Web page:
The Day – Most misused phrases in U.S. politics: Patriotism, freedom, Structure
Two of the most widely used words in right-wing America, “freedom” and “constitution”, are also the most abused.
Many American Conservatives believe that the “Constitution” gives them the “freedom” to do pretty much anything they want. They are free to own weapons and carry them openly, free to refuse to be vaccinated, free to wear masks in public places, free to accept the results of a free and fair election, and for some even free to themselves to refuse to break into government buildings and threaten those who work there with violence or death. Combined, these Conservatives believe that anyone who claims such “freedom” in the name of the “Constitution” is a “patriot”.
From a moral or philosophical point of view, this argument has a number of flaws.
Most obviously, absolute freedom is impossible for everyone. Almost by definition, absolute freedom for some means decreased freedom for others. For example, if those potentially infected with COVID are free to refuse vaccinations or mask requirements and to rave about in schools or other public places, the freedom of movement of those who are afraid of contracting the disease is restricted. And so the “personal freedom”, which is currently being extolled by the Govs, among others. Greg Abbott from Texas and Ron DeSantis from Florida, is simply the freedom for their followers to limit the freedom of others.
As the pandemic worsened and the disastrous effects of the “personal freedom” argument became apparent, some conservatives began to use the term “personal responsibility” as if merely asking people to be considerate of others made them do so would bring them to abandon their ideals and give in to what they see as tyranny. Predictably, the requests sounded hollow, and it soon became apparent that “personal responsibility” as an inhibiting factor in the behavior of these patriots was to be vigorously rejected. Even this epitome of personal freedom (to himself), Donald Trump was booed for asking his former supporters to get vaccinated.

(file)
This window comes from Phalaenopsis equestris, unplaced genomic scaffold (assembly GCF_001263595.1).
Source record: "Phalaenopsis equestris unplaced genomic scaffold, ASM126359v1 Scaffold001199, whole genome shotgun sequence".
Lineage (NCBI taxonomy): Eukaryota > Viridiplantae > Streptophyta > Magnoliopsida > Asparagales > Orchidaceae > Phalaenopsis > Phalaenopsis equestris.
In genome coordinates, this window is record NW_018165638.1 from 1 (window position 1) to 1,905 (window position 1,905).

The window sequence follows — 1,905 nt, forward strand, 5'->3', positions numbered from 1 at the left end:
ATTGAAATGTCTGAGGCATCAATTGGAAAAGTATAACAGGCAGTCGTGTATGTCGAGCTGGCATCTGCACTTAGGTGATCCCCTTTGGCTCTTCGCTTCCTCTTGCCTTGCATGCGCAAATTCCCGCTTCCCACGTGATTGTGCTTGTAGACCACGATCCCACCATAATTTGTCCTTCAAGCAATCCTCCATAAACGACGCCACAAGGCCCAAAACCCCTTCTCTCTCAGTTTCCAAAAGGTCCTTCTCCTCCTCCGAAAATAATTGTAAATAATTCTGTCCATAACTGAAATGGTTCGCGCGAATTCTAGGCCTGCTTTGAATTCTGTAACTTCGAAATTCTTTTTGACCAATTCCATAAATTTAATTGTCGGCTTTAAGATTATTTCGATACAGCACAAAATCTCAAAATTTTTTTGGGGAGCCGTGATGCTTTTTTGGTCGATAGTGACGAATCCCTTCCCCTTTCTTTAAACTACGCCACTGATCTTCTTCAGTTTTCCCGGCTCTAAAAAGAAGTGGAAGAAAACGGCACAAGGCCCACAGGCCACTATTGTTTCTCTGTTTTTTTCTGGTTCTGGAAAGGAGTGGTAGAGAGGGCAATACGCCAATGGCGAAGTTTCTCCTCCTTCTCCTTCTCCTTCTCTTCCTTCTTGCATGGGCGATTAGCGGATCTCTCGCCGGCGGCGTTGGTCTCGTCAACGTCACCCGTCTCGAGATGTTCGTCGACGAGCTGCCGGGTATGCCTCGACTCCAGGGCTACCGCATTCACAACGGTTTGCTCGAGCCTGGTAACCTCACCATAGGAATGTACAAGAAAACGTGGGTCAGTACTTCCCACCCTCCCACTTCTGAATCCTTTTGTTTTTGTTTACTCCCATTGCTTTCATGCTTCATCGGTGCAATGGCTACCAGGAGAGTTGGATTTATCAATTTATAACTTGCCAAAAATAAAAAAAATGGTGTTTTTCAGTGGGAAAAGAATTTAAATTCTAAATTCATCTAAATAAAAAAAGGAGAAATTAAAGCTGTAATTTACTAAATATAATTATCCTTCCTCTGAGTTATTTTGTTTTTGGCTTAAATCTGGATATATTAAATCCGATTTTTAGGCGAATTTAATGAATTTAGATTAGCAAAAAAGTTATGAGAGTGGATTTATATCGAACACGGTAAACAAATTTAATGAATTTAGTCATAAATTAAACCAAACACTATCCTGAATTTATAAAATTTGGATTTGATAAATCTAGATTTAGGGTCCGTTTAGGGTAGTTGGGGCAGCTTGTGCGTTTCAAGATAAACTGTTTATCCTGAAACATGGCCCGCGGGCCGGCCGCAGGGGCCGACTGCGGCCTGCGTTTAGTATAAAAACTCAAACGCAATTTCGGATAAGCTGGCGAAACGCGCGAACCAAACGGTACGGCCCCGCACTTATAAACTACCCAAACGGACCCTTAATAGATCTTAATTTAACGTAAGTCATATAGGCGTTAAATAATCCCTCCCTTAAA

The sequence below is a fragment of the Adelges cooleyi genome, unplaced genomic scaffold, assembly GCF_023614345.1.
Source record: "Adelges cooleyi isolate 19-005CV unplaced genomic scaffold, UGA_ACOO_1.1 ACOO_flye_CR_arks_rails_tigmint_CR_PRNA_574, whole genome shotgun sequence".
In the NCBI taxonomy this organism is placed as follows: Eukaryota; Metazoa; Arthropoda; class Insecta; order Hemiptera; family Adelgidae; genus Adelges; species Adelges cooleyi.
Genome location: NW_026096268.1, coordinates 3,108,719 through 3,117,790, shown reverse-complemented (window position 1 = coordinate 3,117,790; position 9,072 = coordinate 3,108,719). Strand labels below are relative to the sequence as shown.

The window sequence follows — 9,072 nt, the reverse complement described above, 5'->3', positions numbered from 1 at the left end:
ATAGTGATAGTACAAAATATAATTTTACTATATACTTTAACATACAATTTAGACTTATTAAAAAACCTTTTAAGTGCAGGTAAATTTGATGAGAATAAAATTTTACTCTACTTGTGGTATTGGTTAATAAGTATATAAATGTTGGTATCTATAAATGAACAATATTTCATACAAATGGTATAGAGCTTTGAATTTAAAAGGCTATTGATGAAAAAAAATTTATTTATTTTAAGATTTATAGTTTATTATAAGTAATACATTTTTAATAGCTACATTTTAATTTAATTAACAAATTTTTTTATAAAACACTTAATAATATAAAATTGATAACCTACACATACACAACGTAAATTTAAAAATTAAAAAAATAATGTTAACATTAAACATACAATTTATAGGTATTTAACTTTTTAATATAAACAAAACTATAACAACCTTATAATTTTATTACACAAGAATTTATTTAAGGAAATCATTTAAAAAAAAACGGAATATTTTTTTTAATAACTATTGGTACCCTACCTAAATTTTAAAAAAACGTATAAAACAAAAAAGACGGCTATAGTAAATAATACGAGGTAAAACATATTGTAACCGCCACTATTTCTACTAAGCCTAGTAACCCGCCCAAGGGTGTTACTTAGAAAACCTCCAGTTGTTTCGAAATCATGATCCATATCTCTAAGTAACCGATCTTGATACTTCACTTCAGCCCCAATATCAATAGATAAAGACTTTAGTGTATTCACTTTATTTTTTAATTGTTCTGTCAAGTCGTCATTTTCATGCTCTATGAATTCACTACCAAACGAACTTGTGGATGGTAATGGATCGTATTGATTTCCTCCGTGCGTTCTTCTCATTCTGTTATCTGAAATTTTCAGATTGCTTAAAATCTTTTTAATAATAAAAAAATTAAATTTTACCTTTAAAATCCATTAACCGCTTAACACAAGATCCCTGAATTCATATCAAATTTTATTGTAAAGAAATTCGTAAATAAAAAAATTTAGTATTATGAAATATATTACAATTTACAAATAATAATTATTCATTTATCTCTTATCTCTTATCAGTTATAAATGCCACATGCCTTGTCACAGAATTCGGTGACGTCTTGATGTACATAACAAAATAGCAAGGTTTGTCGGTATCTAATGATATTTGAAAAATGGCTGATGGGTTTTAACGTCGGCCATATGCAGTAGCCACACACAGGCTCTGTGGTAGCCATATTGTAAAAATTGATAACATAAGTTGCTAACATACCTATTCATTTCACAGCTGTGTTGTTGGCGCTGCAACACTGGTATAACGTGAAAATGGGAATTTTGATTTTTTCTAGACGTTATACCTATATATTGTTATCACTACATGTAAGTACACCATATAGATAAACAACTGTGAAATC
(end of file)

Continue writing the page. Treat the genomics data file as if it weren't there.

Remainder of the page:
The question remains, however, of whether the Constitution guarantees or even proposes the kind of freedom that conservatives touted – whether “we the people” is actually “we the people … not you”.
The answer is a clear no. One only needs to read the preamble to realize that building “a more perfect union” and securing “the blessings of freedom for us and our descendants” implies promoting “general well-being”.
The power to determine the “general welfare” and to enforce provisions in this interest – what is called “police violence” in legal circles – is clearly reserved for the government formed from this constitution. While there are some areas where police power is delegated to states, state action cannot be expanded to threaten the well-being of the nation as a whole. To support this thought, a multitude of decisions by the Supreme Court on the interpretation of the Constitution make it clear that there can be no freedom without responsibility and that the government is obliged to impose such responsibility if a section of “the people” does not meet this standard fulfilled voluntarily.